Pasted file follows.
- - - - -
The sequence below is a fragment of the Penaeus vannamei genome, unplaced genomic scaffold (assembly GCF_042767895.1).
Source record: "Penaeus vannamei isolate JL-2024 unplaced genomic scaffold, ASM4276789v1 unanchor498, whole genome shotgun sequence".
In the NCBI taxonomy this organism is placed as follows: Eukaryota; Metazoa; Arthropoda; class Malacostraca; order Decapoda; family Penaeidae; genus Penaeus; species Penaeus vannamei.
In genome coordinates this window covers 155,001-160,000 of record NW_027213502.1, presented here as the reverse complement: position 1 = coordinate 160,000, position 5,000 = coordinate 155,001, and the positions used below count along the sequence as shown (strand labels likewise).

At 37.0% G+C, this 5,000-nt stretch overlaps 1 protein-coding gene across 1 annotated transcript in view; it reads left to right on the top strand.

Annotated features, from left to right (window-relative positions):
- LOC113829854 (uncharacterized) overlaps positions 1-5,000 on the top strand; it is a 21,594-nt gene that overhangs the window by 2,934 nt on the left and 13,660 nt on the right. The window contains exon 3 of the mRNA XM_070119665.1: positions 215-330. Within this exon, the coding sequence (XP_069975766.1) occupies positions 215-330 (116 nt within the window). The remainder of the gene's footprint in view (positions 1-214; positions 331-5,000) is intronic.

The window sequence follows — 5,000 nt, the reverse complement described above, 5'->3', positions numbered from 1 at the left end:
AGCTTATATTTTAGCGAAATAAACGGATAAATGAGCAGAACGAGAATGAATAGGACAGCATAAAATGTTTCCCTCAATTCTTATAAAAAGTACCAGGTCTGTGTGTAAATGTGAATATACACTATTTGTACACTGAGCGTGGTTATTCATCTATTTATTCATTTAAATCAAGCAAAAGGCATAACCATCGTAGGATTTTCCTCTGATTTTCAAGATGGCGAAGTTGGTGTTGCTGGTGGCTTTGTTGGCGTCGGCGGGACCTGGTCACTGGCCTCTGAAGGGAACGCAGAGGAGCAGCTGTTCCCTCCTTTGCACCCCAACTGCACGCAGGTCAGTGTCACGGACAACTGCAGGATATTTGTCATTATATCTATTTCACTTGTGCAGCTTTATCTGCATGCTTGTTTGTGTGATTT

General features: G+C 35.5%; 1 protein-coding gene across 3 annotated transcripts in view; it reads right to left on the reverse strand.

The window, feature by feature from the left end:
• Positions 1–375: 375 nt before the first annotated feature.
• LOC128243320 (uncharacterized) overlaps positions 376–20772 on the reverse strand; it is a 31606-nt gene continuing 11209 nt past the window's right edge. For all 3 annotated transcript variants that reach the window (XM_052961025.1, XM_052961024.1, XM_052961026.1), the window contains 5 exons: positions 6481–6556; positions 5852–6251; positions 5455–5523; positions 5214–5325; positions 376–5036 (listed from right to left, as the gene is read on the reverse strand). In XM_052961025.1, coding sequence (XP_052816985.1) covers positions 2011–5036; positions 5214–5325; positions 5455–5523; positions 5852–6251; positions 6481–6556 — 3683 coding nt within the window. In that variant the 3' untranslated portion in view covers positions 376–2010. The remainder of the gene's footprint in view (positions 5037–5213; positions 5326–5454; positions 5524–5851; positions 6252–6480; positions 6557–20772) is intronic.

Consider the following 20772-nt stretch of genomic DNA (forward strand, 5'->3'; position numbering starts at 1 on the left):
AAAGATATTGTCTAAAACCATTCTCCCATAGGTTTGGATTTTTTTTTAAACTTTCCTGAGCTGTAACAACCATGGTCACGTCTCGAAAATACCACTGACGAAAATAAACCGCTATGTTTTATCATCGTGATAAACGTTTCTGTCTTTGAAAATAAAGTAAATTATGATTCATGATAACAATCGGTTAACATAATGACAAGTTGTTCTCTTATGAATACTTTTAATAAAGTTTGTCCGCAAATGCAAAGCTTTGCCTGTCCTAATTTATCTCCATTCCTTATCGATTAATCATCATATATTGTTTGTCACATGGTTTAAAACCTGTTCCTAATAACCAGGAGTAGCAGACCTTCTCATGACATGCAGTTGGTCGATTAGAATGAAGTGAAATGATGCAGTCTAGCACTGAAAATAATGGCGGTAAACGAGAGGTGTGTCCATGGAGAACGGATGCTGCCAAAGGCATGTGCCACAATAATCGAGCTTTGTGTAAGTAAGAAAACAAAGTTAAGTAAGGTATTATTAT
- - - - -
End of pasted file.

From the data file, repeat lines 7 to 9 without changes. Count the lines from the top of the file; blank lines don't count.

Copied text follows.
- LOC113829854 (uncharacterized) overlaps positions 1-5,000 on the top strand; it is a 21,594-nt gene that overhangs the window by 2,934 nt on the left and 13,660 nt on the right. The window contains exon 3 of the mRNA XM_070119665.1: positions 215-330. Within this exon, the coding sequence (XP_069975766.1) occupies positions 215-330 (116 nt within the window). The remainder of the gene's footprint in view (positions 1-214; positions 331-5,000) is intronic.

The window sequence follows — 5,000 nt, the reverse complement described above, 5'->3', positions numbered from 1 at the left end:
AGCTTATATTTTAGCGAAATAAACGGATAAATGAGCAGAACGAGAATGAATAGGACAGCATAAAATGTTTCCCTCAATTCTTATAAAAAGTACCAGGTCTGTGTGTAAATGTGAATATACACTATTTGTACACTGAGCGTGGTTATTCATCTATTTATTCATTTAAATCAAGCAAAAGGCATAACCATCGTAGGATTTTCCTCTGATTTTCAAGATGGCGAAGTTGGTGTTGCTGGTGGCTTTGTTGGCGTCGGCGGGACCTGGTCACTGGCCTCTGAAGGGAACGCAGAGGAGCAGCTGTTCCCTCCTTTGCACCCCAACTGCACGCAGGTCAGTGTCACGGACAACTGCAGGATATTTGTCATTATATCTATTTCACTTGTGCAGCTTTATCTGCATGCTTGTTTGTGTGATTT